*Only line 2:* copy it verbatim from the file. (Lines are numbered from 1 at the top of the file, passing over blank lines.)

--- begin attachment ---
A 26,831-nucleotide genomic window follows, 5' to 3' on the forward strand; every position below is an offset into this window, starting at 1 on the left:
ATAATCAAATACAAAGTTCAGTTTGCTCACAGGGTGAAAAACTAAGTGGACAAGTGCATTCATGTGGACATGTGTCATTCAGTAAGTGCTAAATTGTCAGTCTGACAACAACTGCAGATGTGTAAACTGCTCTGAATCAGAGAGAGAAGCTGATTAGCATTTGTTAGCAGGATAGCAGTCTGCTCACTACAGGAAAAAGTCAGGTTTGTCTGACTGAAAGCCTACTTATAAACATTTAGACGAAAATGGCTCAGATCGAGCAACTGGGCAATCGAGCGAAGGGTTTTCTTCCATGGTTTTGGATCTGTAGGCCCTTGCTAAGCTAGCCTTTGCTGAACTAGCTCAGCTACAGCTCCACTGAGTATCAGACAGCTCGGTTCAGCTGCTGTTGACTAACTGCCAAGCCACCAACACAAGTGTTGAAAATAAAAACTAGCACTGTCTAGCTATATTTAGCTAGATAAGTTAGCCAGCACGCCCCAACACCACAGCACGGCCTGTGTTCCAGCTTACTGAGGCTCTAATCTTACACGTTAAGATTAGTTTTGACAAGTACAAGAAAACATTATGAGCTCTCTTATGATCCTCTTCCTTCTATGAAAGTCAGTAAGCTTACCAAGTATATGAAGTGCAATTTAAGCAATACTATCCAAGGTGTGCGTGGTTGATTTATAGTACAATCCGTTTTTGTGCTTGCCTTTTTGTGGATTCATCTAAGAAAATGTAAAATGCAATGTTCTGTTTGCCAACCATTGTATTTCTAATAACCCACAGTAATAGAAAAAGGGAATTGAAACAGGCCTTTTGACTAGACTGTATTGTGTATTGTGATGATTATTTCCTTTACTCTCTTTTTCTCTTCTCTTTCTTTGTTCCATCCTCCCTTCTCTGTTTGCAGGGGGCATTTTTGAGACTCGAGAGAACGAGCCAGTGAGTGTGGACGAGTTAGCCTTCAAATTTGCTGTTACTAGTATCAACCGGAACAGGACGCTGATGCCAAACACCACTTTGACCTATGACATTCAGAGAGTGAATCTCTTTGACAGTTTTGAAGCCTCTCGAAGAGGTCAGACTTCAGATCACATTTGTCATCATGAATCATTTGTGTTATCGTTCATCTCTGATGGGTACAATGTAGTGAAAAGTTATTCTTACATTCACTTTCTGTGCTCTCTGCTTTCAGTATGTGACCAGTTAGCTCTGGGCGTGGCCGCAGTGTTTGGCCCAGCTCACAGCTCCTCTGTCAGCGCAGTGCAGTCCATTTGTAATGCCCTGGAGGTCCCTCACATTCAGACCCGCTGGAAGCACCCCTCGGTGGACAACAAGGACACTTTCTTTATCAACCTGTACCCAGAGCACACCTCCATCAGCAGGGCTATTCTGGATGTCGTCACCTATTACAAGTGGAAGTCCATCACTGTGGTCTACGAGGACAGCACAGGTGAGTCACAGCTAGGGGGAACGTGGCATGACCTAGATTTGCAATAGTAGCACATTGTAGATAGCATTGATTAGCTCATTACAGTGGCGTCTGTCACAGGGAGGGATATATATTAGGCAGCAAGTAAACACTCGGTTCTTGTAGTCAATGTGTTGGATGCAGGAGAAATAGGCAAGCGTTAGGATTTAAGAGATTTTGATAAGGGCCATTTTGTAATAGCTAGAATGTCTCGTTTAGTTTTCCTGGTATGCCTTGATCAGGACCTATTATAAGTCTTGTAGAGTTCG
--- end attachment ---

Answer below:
ATAATCAAATACAAAGTTCAGTTTGCTCACAGGGTGAAAAACTAAGTGGACAAGTGCATTCATGTGGACATGTGTCATTCAGTAAGTGCTAAATTGTCAGTCTGACAACAACTGCAGATGTGTAAACTGCTCTGAATCAGAGAGAGAAGCTGATTAGCATTTGTTAGCAGGATAGCAGTCTGCTCACTACAGGAAAAAGTCAGGTTTGTCTGACTGAAAGCCTACTTATAAACATTTAGACGAAAATGGCTCAGATCGAGCAACTGGGCAATCGAGCGAAGGGTTTTCTTCCATGGTTTTGGATCTGTAGGCCCTTGCTAAGCTAGCCTTTGCTGAACTAGCTCAGCTACAGCTCCACTGAGTATCAGACAGCTCGGTTCAGCTGCTGTTGACTAACTGCCAAGCCACCAACACAAGTGTTGAAAATAAAAACTAGCACTGTCTAGCTATATTTAGCTAGATAAGTTAGCCAGCACGCCCCAACACCACAGCACGGCCTGTGTTCCAGCTTACTGAGGCTCTAATCTTACACGTTAAGATTAGTTTTGACAAGTACAAGAAAACATTATGAGCTCTCTTATGATCCTCTTCCTTCTATGAAAGTCAGTAAGCTTACCAAGTATATGAAGTGCAATTTAAGCAATACTATCCAAGGTGTGCGTGGTTGATTTATAGTACAATCCGTTTTTGTGCTTGCCTTTTTGTGGATTCATCTAAGAAAATGTAAAATGCAATGTTCTGTTTGCCAACCATTGTATTTCTAATAACCCACAGTAATAGAAAAAGGGAATTGAAACAGGCCTTTTGACTAGACTGTATTGTGTATTGTGATGATTATTTCCTTTACTCTCTTTTTCTCTTCTCTTTCTTTGTTCCATCCTCCCTTCTCTGTTTGCAGGGGGCATTTTTGAGACTCGAGAGAACGAGCCAGTGAGTGTGGACGAGTTAGCCTTCAAATTTGCTGTTACTAGTATCAACCGGAACAGGACGCTGATGCCAAACACCACTTTGACCTATGACATTCAGAGAGTGAATCTCTTTGACAGTTTTGAAGCCTCTCGAAGAGGTCAGACTTCAGATCACATTTGTCATCATGAATCATTTGTGTTATCGTTCATCTCTGATGGGTACAATGTAGTGAAAAGTTATTCTTACATTCACTTTCTGTGCTCTCTGCTTTCAGTATGTGACCAGTTAGCTCTGGGCGTGGCCGCAGTGTTTGGCCCAGCTCACAGCTCCTCTGTCAGCGCAGTGCAGTCCATTTGTAATGCCCTGGAGGTCCCTCACATTCAGACCCGCTGGAAGCACCCCTCGGTGGACAACAAGGACACTTTCTTTATCAACCTGTACCCAGAGCACACCTCCATCAGCAGGGCTATTCTGGATGTCGTCACCTATTACAAGTGGAAGTCCATCACTGTGGTCTACGAGGACAGCACAGGTGAGTCACAGCTAGGGGGAACGTGGCATGACCTAGATTTGCAATAGTAGCACATTGTAGATAGCATTGATTAGCTCATTACAGTGGCGTCTGTCACAGGGAGGGATATATATTAGGCAGCAAGTAAACACTCGGTTCTTGTAGTCAATGTGTTGGATGCAGGAGAAATAGGCAAGCGTTAGGATTTAAGAGATTTTGATAAGGGCCATTTTGTAATAGCTAGAATGTCTCGTTTAGTTTTCCTGGTATGCCTTGATCAGGACCTATTATAAGTCTTGTAGAGTTCG